Community Rallies for 100% Graduation Goal

By Michele Molnar — June 28, 2012 1 min read
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Public schools need help. Enlisting the support of the community is an obvious solution, but getting across the point of “what’s in it for them?” is sometimes a stretch.

Not in the Clarksville Montgomery County (Tennessee) school system, where the 100% Graduation Project has been embraced by the community, thanks to a campaign to educate all stakeholders about the importance of improving the graduation rate.

The Center for Public Education (CPE), an Alexandria, VA-based initiative of the National School Boards Association, just published an in-depth report on the school system’s concerted effort to get community involved in boosting high school students’ performance.

The result? In 2004, only 76 percent of students graduated within four years, and last year it was 93.5 percent. By 2015, the goal is to hit the 100 percent mark.

While community involvement wasn’t the only key to this dramatic improvement in student achievement—after all, the district offers more than 70 programs for students deemed to be “at risk"—it is credited with helping the graduation rate jump from 88 to 93.5 percent.

The school district took its case to the local Chamber of Commerce, armed with statistics about the difference a culture of 100 percent graduation could make. In a departure from what many districts do, Clarksville Montgomery County reached out to businesses for an investment of time more than money, the report states. In addition to businesses, houses of worship and other community groups got into the spirit of school improvement.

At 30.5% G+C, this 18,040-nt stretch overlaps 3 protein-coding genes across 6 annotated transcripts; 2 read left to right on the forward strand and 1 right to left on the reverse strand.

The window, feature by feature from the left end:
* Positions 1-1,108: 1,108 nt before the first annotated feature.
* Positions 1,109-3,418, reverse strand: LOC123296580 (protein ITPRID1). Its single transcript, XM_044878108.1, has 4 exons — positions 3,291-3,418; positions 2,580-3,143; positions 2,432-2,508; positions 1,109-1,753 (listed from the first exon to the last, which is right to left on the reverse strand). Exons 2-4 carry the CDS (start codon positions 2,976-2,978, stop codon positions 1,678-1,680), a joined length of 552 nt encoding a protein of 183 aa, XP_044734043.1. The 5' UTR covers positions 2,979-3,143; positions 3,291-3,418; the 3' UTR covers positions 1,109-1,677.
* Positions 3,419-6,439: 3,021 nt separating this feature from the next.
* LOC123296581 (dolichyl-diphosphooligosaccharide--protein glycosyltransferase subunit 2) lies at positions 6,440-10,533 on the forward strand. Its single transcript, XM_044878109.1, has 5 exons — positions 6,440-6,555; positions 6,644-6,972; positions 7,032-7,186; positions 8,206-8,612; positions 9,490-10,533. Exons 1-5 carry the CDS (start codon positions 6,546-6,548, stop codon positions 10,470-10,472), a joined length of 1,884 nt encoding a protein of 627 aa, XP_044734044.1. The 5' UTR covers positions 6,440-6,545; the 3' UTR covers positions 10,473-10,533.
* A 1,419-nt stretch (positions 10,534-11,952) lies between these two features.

“As a result, the school system now has about 110 community partners and a 100% Graduation Project committee that meets quarterly to discuss ways to engage additional community groups and encourage students to pursue their diplomas. The school district even offers weekly bus tours to community members interested in visiting the schools,” the CPE report states.

“Lessons Learned” as shared in the case study include:

  • Schools must communicate their needs to the community.
  • Community engagement is not a short-term solution.
  • Think creatively about intervention programs and community involvement.
  • Have confidence in your program.

The full report by the CPE, which provides up-to-date research, data, and analysis on current education issues and explores ways to improve student achievement and engage public support for public schools, is available here.

A version of this news article first appeared in the K-12 Parents and the Public blog.